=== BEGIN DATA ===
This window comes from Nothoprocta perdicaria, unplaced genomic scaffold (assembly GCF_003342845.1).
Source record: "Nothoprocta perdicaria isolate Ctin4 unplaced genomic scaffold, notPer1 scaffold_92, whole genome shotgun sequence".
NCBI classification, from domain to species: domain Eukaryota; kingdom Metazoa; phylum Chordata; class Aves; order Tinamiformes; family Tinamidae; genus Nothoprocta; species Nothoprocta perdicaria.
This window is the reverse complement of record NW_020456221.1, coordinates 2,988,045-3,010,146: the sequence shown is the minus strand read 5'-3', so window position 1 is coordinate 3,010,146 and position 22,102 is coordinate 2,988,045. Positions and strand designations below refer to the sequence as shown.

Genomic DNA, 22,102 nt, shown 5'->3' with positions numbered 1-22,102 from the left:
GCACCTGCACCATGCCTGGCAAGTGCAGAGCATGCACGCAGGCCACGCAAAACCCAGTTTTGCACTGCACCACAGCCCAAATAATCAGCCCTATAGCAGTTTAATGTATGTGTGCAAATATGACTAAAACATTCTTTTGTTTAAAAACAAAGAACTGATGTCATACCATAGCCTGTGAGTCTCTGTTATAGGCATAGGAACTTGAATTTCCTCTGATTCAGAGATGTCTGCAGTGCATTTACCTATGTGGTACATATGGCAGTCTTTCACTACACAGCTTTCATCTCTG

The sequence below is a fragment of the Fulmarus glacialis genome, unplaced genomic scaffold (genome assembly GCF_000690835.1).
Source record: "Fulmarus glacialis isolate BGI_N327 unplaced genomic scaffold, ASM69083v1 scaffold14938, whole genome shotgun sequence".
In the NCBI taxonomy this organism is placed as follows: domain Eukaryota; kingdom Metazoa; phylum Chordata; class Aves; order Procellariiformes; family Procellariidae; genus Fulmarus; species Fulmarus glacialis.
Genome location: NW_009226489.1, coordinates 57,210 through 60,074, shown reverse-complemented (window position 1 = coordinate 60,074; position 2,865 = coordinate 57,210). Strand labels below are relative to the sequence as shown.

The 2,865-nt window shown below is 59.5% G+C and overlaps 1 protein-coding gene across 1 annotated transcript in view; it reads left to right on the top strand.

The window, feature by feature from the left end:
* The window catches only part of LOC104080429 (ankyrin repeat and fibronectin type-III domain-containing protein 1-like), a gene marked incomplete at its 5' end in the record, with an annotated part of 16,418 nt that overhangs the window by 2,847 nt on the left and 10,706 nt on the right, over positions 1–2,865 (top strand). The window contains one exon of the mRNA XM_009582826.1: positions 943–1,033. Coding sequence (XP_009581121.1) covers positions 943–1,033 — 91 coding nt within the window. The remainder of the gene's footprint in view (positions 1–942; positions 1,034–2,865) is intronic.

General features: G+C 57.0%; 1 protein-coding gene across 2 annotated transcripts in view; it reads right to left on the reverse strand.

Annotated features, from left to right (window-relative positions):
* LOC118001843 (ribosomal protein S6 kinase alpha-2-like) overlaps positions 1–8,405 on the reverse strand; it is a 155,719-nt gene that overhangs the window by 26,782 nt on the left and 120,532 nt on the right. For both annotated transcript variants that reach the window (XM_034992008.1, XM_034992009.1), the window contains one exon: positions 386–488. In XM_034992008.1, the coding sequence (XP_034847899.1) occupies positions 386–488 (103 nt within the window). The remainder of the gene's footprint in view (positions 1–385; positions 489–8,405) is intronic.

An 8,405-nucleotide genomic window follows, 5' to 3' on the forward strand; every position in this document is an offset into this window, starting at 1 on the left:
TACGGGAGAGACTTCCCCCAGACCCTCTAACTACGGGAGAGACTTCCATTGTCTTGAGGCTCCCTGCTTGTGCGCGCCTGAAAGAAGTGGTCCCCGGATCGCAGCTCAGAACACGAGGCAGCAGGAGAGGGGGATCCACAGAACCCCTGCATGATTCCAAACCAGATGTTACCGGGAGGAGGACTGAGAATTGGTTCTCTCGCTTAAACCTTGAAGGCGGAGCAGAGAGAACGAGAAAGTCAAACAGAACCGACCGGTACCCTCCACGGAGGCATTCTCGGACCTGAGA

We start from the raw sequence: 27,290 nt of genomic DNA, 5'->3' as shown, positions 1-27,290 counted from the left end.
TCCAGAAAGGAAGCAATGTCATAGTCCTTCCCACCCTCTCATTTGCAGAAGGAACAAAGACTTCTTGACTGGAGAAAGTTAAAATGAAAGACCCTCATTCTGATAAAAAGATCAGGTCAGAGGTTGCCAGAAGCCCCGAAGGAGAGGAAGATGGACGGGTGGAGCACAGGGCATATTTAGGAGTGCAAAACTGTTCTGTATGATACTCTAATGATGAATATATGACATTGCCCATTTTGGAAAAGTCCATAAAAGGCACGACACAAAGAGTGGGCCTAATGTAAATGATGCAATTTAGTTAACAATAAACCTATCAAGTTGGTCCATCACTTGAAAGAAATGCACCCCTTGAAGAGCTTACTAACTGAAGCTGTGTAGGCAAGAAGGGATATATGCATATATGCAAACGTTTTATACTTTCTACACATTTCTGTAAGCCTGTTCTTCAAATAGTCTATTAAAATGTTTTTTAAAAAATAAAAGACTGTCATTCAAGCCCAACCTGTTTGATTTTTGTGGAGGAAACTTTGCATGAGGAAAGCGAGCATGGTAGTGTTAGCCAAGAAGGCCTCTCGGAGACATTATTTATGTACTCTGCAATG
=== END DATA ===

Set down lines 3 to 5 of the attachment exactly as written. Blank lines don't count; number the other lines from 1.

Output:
NCBI classification, from domain to species: domain Eukaryota; kingdom Metazoa; phylum Chordata; class Aves; order Tinamiformes; family Tinamidae; genus Nothoprocta; species Nothoprocta perdicaria.
This window is the reverse complement of record NW_020456221.1, coordinates 2,988,045-3,010,146: the sequence shown is the minus strand read 5'-3', so window position 1 is coordinate 3,010,146 and position 22,102 is coordinate 2,988,045. Positions and strand designations below refer to the sequence as shown.

Genomic DNA, 22,102 nt, shown 5'->3' with positions numbered 1-22,102 from the left: